The phase shift is calibrated by replacing the signal from the reference photodiode with an output of the same amplitude from an auxiliary 80-MHz generator. The amplitudes are balanced using an RF spectrum analyser. Because of the small frequency offset between the auxiliary generator and the AOM driver the output of the phase detector exhibits oscillations. The peak-to-peak signal variation that corresponds to phase variations of π is employed for scaling the phase signal (Fig. 4(a)).
The phase variation in a dense atomic sample in the vicinity of the Doppler-free transparency window can exceed π, as shown in Fig. 4(b). The phase curve displays an oscillatory behaviour. We observe a phase shift of up to 3π, which corresponds to a refractive index variation Δn≈2.4×10-5. Taking into account the width of the transparency window of 40 MHz, we find the dispersion dn/dν≈0.6×10-12 Hz -1. This value of normal dispersion may result in light pulse propagation with a reduced group velocity Vg≈c/230. It is worth mentioning that enhancement of the index of refraction and a phase shift of up to 7π was observed by Zibrov et al  using quantum coherence and interference effects.
We also find that the total refractive index variation Δn is approximately four times smaller if the pump laser is tuned to the 5S 1/2(F=2)-5P 1/2(F′=1) transition instead of the 5S 1/2(F=2)-5P 1/2(F′=2) transition.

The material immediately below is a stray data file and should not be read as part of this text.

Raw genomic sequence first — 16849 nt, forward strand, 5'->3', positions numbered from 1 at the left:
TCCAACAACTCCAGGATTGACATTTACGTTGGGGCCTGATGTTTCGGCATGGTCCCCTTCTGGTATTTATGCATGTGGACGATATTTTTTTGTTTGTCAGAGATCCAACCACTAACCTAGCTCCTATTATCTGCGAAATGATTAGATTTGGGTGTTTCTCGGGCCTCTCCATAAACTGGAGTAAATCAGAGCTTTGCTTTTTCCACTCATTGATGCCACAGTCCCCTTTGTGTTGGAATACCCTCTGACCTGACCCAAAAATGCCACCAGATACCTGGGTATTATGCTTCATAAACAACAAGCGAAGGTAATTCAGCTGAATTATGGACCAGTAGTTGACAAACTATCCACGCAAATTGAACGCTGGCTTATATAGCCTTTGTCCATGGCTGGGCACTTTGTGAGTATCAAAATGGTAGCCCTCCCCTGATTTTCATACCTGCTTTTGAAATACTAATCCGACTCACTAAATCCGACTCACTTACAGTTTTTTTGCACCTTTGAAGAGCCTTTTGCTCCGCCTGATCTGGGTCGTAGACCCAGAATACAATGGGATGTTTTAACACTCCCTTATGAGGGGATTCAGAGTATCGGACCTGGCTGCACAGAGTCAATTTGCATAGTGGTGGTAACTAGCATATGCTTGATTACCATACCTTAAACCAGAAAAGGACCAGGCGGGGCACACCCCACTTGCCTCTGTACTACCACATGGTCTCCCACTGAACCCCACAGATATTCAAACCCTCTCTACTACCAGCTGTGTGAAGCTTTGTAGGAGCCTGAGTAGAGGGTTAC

In the case of anomalous dispersion, obtained when the pump laser is tuned to the 5S 1/2(F=1)-5P 1/2(F′=2) transition, the maximum observed variation of the refractive index is Δn≈1.4×10-6. This value is lower compared to the case of reduced absorption because it has been obtained at lower atomic density (N≈2.5×1010cm-3). The absolute value of the anomalous dispersion dn/dν is also smaller, about 7×10-14 Hz -1. However it is large enough to achieve a negative group velocity (Vg≈-c/27).
The spectral region of steep dispersion, both normal and anomalous, can be easily tuned by changing the frequency of the pump laser within the Doppler profile. We have also investigated the intensity dependence of the dispersion. The contrasts of the Doppler-free absorption resonances and, consequently, refractive index variations depend on the intensity of the pump radiation. The transparency window for the probe becomes larger and wider at higher intensity of the pump beam as expected. For a given atomic density, the refractive index variation Δn grows until the pump intensity I=(2-4) mW/cm 2 and then saturates, while the dispersion dn/dν reaches the maximum magnitude in this intensity range and after that decreases steadily with intensity due to power broadening.
The process of velocity-selective optical pumping has been used to produce steep normal and anomalous dispersion in Rb vapour. The spectral region of enhanced dispersion is wider than that provided by methods based on ground-state coherence. Furthermore, the approach based on optical pumping is less sensitive to stray magnetic fields and laser linewidth.
The refractive index has been measured using the RF heterodyne method. The obtained values of maximum dispersion, which are almost constant over a spectral region of approximately 40 MHz, may lead to a reduced (Vg≈c/230), enhanced (Vg>c) or negative (Vg≈-c/27) group velocity of light. It is interesting to note that a good agreement between the value of dispersion measured by the heterodyne method and the group velocity obtained by the pulse propagation method for a fast-light medium was recently reported .